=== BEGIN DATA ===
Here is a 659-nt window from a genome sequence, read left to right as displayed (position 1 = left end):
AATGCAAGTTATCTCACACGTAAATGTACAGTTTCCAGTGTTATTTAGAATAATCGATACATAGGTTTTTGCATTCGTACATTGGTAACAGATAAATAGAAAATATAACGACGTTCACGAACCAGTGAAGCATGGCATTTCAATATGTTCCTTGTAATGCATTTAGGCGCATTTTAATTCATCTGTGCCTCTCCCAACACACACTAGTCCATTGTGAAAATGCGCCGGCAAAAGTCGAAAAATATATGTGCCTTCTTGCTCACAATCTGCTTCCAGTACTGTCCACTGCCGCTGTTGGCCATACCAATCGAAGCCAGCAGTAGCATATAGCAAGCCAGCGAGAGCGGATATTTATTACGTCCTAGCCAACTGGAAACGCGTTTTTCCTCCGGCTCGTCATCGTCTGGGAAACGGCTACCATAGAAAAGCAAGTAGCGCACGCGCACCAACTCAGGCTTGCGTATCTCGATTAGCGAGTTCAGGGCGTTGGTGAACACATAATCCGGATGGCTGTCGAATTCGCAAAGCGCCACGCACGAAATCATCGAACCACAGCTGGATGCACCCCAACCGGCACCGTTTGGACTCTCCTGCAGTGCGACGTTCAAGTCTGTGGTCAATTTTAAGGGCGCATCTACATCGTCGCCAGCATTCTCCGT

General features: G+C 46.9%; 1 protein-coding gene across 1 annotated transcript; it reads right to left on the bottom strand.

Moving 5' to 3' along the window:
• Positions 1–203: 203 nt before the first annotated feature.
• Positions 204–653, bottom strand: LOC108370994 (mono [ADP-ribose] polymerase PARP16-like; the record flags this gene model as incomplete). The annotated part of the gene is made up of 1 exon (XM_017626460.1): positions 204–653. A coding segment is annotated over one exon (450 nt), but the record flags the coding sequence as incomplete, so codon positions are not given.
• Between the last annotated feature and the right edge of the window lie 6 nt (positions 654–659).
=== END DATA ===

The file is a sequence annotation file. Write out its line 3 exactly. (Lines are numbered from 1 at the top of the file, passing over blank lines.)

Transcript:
General features: G+C 46.9%; 1 protein-coding gene across 1 annotated transcript; it reads right to left on the bottom strand.